13 July 2015, Abuja – The Speaker of the House of Representatives, Mr. Yakubu Dogara, said on Monday that the only legal way the Federal Government could permanently remove the subsidy on petroleum products was to initiate an amendment to the Price Control Act or have it repealed entirely by the National Assembly.
He noted that in the schedules to the Act, petroleum products were listed among the items to be regulated through pricing.
Dogara also stated that an alternative was for the government to inaugurate the price control board provided for under the Act so that the board, in performing its functions, could remove petroleum products from the list.
“This is the most legal way to do it so that subsidy can go permanently.
“Its is not by policy pronouncements alone; so it is for the government to quickly put the board in place and this issue can be done with once and for all,” the speaker added.
Dogara spoke in Abuja when he received a delegation of members of the Independent Petroleum Marketers Association of Nigeria at the National Assembly.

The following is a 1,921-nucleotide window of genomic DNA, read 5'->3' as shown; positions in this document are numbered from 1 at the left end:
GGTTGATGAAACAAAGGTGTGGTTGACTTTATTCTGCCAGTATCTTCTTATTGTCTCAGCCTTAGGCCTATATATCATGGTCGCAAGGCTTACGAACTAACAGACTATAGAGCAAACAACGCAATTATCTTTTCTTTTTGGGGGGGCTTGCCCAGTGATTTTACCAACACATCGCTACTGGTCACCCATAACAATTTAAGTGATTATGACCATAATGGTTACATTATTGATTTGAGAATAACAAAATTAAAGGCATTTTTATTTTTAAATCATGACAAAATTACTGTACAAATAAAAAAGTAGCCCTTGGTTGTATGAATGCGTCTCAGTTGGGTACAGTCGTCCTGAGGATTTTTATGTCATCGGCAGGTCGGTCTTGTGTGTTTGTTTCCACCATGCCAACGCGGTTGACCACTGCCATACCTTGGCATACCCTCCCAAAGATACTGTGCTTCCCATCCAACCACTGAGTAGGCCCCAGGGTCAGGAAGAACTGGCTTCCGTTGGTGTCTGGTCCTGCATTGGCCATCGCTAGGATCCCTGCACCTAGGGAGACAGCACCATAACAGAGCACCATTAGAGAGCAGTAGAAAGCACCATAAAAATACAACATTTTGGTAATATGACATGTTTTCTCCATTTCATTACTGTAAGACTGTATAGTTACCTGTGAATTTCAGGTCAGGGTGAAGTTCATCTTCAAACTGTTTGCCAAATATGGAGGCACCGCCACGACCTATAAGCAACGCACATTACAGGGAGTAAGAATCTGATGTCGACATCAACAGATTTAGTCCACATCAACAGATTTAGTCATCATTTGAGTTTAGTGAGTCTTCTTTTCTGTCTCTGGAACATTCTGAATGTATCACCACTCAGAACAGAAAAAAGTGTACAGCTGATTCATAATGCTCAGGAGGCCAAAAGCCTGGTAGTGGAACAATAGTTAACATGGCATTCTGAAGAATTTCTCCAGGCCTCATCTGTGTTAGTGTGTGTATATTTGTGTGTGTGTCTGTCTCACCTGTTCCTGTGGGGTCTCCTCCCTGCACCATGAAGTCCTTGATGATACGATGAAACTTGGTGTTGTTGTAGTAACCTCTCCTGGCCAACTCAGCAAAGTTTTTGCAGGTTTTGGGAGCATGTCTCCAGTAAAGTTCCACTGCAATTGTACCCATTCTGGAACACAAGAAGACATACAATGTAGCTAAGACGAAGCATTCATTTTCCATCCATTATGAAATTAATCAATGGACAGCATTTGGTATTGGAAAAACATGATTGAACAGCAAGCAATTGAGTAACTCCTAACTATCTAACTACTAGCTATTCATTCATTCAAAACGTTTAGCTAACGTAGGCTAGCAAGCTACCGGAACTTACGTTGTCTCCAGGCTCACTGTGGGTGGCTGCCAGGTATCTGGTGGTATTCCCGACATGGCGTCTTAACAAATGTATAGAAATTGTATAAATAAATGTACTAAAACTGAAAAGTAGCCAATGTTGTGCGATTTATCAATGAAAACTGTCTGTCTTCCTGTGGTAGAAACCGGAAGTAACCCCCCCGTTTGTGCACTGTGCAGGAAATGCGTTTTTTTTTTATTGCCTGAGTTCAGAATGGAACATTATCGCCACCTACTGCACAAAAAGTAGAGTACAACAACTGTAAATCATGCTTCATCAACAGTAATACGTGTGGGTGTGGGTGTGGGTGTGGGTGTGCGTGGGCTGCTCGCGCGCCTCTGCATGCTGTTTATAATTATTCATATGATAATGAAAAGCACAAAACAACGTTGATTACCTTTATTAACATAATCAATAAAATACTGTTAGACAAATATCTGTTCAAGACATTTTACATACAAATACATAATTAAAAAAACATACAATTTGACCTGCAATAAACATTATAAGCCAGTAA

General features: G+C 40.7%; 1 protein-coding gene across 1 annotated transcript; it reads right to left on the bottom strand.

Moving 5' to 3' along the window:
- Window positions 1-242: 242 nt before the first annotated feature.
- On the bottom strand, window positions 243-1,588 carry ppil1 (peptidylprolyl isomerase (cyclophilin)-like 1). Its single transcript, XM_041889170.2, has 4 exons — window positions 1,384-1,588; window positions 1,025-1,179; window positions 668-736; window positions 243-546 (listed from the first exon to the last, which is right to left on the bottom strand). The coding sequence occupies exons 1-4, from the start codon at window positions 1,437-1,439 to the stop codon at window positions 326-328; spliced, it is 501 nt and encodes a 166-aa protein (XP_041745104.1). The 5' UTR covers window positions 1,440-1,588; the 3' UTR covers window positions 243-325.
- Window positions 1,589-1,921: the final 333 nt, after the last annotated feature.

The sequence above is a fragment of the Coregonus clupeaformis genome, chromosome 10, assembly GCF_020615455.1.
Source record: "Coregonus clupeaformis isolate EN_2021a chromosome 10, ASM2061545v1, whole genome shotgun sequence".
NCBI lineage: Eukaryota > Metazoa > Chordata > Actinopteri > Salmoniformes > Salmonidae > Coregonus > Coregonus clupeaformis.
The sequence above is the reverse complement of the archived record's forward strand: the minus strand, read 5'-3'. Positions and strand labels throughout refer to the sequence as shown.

The delegation was led by the President of the association, Mr. Chinedu Okoronkwo.
Dogara decried the perennial fuel scarcity in the country, saying the problem would have been mild were the country refining crude for domestic consumption.
He also said, “It is inexcusable that we cannot refine our crude in Nigeria for own consumption.
“Why are the citizens of an oil-producing country queuing up daily for fuel that they have in abundance?
“We need your expertise (IPMAN) to deal with this national shame.”
Okoronkwo earlier informed the speaker that IPMAN planned to build two refineries in the country, one each in Bayelsa and Kogi States.
He explained that the refineries would not only secure employment for Nigerians, but also help in reducing the frequency of fuel scarcity.
Okoronkwo added that IPMAN was also seeking the approval of government to engage in the swapping of crude oil for refined products as an interim solution to the scarcity of products.
According to him, the marketers were prepared to bring in such products at “no cost to government.”